# Talk:Relation:multipolygon/Algorithm

## Implementation

Hi. Has anybody implemented this algorithm for creating polygons in postgis after import with osmosis --write-pgsql ? I am working on it to display OSM data in quantum GIS but its quite tricky (Mayeul 9 February 2011).

Not me, but I guess Stephan P. and the people from OpenStreetBrowser 2.0 have. They use PostGIS functions in a plpgsql script, ST_LineMerge for step RA-4 for example. If you would like to take a look yourself: GNU Affero General Public License (AGPLv3) Source. Also the Lonvia crew has done some cool relation geometry processing, through they map hiking trails which are no polygons from my beginner's point of view. GNU GENERAL PUBLIC LICENSE V.3 Source. Both have Osmosis schema and PostGIS (both not quantum GIS though).--Guverneu 23:36, 8 October 2011 (BST)

## End, beginning node

Question about this: "If the current ring is not closed: Take current ring's end node and look for an unassigned way that starts or ends with this node" Why only end node? Don't you need to check begin node too?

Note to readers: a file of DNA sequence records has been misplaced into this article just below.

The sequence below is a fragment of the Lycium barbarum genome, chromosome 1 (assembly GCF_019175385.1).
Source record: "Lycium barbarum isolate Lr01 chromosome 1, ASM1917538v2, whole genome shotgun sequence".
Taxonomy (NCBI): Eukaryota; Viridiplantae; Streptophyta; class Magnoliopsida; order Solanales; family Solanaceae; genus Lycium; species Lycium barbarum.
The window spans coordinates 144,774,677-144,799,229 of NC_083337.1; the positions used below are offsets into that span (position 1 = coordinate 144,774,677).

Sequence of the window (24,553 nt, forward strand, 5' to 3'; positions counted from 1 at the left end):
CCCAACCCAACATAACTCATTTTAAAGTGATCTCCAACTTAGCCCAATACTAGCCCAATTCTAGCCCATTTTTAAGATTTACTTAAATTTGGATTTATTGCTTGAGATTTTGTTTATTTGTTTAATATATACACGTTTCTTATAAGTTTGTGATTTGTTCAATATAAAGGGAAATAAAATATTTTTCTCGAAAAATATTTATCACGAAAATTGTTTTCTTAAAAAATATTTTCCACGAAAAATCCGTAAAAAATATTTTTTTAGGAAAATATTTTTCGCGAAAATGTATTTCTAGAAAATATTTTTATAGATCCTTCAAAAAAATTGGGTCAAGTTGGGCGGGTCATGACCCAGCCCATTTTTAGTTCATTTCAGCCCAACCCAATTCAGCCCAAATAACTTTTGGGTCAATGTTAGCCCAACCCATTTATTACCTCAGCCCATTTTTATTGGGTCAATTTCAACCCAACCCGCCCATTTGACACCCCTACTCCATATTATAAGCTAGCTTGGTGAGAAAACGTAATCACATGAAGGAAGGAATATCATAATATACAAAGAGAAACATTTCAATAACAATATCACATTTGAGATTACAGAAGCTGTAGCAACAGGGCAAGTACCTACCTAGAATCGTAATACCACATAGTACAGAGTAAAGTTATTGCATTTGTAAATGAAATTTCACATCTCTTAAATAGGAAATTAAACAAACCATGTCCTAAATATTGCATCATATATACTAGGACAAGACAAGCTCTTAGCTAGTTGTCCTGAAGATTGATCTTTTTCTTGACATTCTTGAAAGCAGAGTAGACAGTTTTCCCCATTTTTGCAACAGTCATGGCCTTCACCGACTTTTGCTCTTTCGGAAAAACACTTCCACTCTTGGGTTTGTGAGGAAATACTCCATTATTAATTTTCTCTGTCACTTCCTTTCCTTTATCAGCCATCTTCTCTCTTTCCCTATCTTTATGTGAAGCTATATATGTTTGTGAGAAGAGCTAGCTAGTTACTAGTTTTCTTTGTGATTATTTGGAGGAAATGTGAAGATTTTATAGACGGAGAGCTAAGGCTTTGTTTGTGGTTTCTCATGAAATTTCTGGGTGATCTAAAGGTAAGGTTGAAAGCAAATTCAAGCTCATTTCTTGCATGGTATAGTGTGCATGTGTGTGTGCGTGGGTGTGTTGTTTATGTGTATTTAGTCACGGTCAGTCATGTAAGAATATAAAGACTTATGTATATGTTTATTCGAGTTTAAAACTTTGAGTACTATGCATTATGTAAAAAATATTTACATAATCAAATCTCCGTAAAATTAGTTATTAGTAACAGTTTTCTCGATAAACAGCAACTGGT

Say you want to find an adjacent line for your base-line. If you cant find a matching node for your base line's end node you can search on the beginning, I guess. But then there is a hole in it. On the search pool of possible adjacent lines I guess both ends are interesting. But thats just my theoretical point of view. Good luck (to ?) --Guverneu 23:36, 8 October 2011 (BST)

## Ring grouping

### unused ring inside unused ring

RG-3 Find one unused ring that is not contained by any other ring. Mark it as being the outer ring of the current polygon. Shouldnt this step read like this?:

RG-3 Find one unused ring that is not contained by any other unused ring. Mark it as being the outer ring of the current polygon. Reason is, the second ring in the "holes in holes" situation mentioned in Note 1 (way C in pic below) is always contained by any other ring but not by any other unused ring. This is, when more than one outer polygon is created in ring grouping step as I assume it is. Also this "holes in holes" situation is adressed in Note 2 with the two interlocking rings, right? Servus--Guverneu 08:28, 9 October 2011 (BST)

I think you are right, this should be corrected. --Tordanik 12:11, 2 November 2012 (UTC)

## Example

 i A B C D E F G j contains A contains B t contains C contains D t contains E contains F t contains G

So RG-3 is called for Polygon A,C,E and G. Can anyone confirm this? An Adjacency matrix for a directed graph, right?